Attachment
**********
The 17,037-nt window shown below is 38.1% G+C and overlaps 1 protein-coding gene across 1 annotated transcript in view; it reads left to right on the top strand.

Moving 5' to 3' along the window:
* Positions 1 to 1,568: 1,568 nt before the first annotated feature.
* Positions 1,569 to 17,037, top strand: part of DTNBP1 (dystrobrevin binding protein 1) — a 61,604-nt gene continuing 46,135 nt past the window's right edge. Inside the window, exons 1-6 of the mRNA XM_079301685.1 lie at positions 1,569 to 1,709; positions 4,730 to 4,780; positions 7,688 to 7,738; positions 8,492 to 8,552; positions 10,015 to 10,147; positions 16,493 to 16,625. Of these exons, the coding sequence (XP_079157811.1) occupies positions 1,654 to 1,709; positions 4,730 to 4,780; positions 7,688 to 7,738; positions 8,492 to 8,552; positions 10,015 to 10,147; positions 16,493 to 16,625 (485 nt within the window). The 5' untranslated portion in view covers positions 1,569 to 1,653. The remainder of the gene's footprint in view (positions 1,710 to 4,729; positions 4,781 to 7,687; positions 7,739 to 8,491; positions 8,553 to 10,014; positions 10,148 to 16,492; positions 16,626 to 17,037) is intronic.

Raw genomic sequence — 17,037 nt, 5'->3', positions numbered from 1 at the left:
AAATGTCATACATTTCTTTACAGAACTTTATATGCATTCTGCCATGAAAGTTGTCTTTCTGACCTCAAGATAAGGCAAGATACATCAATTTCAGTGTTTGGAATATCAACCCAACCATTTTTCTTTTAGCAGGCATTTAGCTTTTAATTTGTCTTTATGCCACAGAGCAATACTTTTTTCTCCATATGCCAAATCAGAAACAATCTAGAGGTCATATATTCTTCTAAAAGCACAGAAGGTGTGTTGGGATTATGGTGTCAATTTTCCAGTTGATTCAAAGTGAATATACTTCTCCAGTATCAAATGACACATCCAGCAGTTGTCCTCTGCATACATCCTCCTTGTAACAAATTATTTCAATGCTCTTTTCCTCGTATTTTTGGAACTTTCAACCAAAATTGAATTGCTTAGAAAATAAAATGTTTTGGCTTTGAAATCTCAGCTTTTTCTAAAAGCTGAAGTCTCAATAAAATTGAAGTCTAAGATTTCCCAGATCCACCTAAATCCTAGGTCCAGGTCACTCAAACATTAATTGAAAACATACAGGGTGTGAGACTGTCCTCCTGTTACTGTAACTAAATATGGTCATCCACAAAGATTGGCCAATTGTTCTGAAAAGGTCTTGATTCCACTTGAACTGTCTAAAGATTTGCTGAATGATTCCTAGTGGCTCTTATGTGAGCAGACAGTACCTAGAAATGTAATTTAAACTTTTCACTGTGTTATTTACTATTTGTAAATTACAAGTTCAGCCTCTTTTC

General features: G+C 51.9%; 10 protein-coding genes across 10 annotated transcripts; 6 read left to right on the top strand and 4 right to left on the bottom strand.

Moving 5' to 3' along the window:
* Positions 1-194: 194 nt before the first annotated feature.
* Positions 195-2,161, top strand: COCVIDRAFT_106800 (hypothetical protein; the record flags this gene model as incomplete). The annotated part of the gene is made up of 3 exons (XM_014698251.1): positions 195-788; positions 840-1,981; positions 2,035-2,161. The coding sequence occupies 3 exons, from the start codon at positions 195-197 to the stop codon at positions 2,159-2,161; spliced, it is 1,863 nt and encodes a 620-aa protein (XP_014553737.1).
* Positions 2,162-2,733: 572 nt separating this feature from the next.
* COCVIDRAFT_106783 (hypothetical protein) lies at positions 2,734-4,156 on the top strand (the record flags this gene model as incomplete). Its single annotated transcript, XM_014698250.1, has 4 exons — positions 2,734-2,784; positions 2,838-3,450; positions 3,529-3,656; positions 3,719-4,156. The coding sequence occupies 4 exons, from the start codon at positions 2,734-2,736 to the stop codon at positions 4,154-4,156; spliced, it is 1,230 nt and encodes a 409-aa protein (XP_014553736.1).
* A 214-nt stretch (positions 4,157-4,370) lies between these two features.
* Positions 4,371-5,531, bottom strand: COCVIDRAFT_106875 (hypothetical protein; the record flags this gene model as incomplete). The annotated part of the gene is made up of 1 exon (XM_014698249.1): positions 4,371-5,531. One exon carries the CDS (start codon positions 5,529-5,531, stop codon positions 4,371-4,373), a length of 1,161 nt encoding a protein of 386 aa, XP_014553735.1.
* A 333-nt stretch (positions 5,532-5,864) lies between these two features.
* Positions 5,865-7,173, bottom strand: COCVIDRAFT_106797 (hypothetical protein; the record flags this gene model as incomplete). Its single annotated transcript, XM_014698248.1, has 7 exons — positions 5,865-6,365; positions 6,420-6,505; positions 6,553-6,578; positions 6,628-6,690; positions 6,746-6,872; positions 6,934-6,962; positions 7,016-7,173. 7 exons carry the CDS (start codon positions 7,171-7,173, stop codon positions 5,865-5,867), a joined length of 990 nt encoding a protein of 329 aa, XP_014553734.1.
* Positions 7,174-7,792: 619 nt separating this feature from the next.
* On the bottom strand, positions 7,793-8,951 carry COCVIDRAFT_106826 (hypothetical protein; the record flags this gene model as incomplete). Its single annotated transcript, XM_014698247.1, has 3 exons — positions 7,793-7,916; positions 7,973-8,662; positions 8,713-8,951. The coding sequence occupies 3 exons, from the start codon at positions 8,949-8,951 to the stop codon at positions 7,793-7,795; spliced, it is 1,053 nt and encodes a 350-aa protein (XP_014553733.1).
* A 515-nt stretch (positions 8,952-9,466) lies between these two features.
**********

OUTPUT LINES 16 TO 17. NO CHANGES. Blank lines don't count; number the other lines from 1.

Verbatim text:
* Positions 5,865-7,173, bottom strand: COCVIDRAFT_106797 (hypothetical protein; the record flags this gene model as incomplete). Its single annotated transcript, XM_014698248.1, has 7 exons — positions 5,865-6,365; positions 6,420-6,505; positions 6,553-6,578; positions 6,628-6,690; positions 6,746-6,872; positions 6,934-6,962; positions 7,016-7,173. 7 exons carry the CDS (start codon positions 7,171-7,173, stop codon positions 5,865-5,867), a joined length of 990 nt encoding a protein of 329 aa, XP_014553734.1.
* Positions 7,174-7,792: 619 nt separating this feature from the next.